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Breaking down the Bruins: Five questions with Stanley Cup of Chowder

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As we continue to preview the Canes’ round one matchup with the Bruins, Stanley Cup of Chowder Site Manager Dan Ryan kindly answered five of our questions to get ready for the series.

NHL: DEC 03 Hurricanes at Bruins Photo by Fred Kfoury III/Icon Sportswire via Getty Images

Another playoff series, another Q&A with one of our sister sites. Dan Ryan of Stanley Cup of Chowder was kind enough to answer five questions from me to get to know this Bruins team.

I did the same for him, so stay tuned to see my answers.


1. What’s the biggest difference between this Bruins team and the one the Canes faced in the Eastern Conference Final last year?

The team is very similar, but I’d argue that the biggest difference is the biggest concern: the depth that was there last year may not be there this year. I say “may not” because the Bruins don’t really know. They acquired depth at the deadline in Nick Ritchie and Ondrej Kase, but the two barely had any time to get their legs under them before the pandemic shut things down. Throw in an extended absence for both during camp, and “not on the same page” concerns run rampant.

Last year, the Bruins had a potent third line that just seemed to click, as Danton Heinen, Charlie Coyle, and Marcus Johansson fit well together. Heinen is gone, Johansson is gone and Coyle has been playing with “Pick a Wing” on either side.

My biggest concern would be that the Bruins can’t figure out their middle six. The first line is going to score...it’s really only a matter of time. The fourth line is decent, if not spectacular. It’s that middle six that could either click and run Carolina out of the building or be a black hole of production-free hockey.

One of those trios has to click, whether it’s DeBrusk-Krejci-Kase, Ritchie-Krejci-Kase...someone.

2. How much concern, if any, is there about the Bruins’ round-robin performance?

Among fans in general? A ton. People are panicking, saying the season is over, Canes in 4, etc.

For me? Not much. These games really didn’t matter. Home ice is meaningless in this bizarro world. It’s fair to say that it’s blind optimism talking, but I just can’t see how the Bruins could completely fall apart once the real games start.

The Hurricanes are a good team, but so are the Bruins. While the Bruins looked bad against Philly, they played well against Tampa and Washington. In a regular season, losing three games to the other top three teams in your conference isn’t cause for panic. It shouldn’t be here either.

Game 1 will be a good indicator. If the Bruins come out flat again, I might have to change my tune. But something tells me the team will be able to turn things up a notch once the playoff games start.

3. What do the Bruins need to do to win this series?

I’d say the goals are the same for either team, really: limit the top line, win the special teams battle and hope your depth can carry you.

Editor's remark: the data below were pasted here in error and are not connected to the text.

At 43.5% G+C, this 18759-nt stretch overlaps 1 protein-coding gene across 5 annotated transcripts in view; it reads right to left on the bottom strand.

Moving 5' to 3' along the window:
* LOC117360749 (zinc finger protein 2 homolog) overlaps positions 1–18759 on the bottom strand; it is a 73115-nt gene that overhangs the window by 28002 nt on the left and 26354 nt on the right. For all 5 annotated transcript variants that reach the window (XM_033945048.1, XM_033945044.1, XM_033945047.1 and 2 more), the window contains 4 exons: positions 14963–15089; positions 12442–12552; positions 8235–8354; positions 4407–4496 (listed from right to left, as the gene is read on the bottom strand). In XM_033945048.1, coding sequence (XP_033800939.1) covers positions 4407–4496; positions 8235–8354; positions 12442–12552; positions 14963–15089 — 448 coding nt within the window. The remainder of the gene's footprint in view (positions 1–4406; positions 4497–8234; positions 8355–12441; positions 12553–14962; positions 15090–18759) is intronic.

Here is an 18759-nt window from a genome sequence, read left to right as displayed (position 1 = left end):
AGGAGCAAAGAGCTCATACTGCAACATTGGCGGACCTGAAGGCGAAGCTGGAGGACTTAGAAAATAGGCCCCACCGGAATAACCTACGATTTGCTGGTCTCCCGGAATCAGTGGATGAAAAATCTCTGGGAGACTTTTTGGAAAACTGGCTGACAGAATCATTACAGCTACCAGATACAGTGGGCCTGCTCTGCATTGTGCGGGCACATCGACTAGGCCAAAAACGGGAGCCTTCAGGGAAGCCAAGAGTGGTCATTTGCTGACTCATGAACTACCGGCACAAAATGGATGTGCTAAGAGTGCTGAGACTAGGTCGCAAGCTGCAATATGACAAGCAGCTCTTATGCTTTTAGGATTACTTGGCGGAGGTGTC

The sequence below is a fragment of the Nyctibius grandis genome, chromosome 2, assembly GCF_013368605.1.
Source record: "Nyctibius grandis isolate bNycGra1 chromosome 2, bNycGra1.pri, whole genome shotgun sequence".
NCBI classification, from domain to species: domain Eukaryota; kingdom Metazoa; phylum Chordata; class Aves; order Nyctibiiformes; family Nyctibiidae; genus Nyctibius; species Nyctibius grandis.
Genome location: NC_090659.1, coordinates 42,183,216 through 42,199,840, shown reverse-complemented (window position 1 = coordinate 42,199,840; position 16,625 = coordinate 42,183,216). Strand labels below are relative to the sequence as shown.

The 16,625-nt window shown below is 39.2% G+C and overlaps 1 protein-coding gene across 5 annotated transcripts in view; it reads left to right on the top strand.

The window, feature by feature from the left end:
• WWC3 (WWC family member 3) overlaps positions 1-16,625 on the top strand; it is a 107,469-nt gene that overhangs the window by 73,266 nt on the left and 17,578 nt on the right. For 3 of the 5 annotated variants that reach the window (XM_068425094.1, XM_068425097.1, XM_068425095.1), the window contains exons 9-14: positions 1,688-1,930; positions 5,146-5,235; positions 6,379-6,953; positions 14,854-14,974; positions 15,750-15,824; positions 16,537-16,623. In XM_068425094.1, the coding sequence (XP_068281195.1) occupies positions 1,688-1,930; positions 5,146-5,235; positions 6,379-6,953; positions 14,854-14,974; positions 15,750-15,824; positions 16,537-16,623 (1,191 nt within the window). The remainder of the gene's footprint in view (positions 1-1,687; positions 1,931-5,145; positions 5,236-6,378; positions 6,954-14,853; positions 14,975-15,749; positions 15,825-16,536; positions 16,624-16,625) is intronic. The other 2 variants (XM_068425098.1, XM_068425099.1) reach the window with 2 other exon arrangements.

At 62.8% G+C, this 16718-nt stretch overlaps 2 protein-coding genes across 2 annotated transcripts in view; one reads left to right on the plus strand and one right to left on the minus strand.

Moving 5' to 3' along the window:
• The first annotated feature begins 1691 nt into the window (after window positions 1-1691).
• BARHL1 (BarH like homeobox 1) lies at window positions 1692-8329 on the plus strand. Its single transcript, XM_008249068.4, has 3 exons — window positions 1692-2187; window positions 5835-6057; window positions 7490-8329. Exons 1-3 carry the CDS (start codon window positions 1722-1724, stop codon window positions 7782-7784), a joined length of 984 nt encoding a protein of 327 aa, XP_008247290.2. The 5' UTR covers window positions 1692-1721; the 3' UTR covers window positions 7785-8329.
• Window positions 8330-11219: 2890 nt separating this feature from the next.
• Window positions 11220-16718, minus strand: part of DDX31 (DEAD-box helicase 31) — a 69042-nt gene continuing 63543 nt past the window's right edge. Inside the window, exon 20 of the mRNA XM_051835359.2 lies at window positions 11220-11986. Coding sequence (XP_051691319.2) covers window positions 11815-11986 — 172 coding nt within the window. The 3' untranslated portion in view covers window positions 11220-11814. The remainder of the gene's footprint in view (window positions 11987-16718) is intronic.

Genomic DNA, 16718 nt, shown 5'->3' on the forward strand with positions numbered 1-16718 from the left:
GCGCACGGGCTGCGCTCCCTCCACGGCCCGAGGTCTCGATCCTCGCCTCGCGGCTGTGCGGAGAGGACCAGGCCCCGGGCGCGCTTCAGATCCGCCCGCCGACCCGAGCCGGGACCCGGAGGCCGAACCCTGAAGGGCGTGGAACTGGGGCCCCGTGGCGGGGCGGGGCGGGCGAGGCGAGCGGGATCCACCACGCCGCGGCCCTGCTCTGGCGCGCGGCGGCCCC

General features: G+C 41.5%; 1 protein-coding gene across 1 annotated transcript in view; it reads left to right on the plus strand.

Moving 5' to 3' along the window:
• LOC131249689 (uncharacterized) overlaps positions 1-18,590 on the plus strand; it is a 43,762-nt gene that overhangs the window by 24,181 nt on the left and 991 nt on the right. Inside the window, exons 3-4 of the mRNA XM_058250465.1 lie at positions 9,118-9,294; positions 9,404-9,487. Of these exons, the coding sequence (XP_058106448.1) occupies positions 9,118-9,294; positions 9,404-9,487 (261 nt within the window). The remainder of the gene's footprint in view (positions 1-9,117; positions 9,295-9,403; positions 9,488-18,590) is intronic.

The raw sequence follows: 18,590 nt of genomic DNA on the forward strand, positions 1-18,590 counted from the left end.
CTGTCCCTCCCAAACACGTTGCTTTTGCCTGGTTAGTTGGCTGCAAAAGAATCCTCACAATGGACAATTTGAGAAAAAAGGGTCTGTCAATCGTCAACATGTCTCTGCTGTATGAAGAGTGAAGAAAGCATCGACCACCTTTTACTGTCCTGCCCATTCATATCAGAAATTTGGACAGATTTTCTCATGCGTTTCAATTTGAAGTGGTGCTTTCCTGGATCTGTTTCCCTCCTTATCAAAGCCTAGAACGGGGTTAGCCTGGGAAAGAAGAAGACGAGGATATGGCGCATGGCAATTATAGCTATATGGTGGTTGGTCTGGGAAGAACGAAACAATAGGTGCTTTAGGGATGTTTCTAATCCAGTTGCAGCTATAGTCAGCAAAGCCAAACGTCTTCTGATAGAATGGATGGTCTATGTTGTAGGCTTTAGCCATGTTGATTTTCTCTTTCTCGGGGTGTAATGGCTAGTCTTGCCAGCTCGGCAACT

I feel like the series will likely turn on which team’s “not first line” guys can produce more. To me, it’s a push; both teams have decent guys in the mix, but they have to put it together. Assuming the first lines cancel each other out, it’s going to come down to what the second and third lines can do.

The Bruins have a better goalie, a more potent first line (though it’s close), and way more experience, though in this kind of season, who knows how much that will matter.

4. We all know about the Bruins’ top line of Pastrnak, Marchand and Bergeron, Zdeno Chara, Torey Krug and Tuuka Rask. Who’s an under the radar player or two that could have an impact for Boston?

Charlie Coyle is a guy who grew up just outside of Boston and joined the Bruins at the deadline in 2019, and he’s been good for them. He was especially good in the middle rounds of last year’s playoffs, and has really been the third-line center the Bruins have been missing for years. If he can find some chemistry with Anders Bjork and one of Nick Ritchie, Ondrej Kase, Karson Kuhlman, or Jake DeBrusk, the Canes could be in trouble.

Another guy who’s worth watching is Sean Kuraly. He plays on the fourth line and didn’t have a very good regular season this year, but is one of those guys who has a knack for scoring big goals (Game 7 vs. Toronto in 2019, winner at Notre Dame in the Winter Classic, big goal in his home state of Ohio against the Blue Jackets last spring). He’s not flashy and not an elite talent, but he’s someone who just seems to be there when the heat gets turned up.

5. Give our readers some interesting Bruins Twitter follows for the series.

You can follow us at @cupofchowdah, as our staff shares that account. Conor Ryan of the Boston Sports Journal is a great Bruins follow too, as he always posts the highlights of all of the key plays in real time. Matt Porter of the Boston Globe is good too, as is Ty Anderson from 98.5 The Sports Hub.

You can follow me at bruinshockeynow, but I’m not sure if my takes are worth it.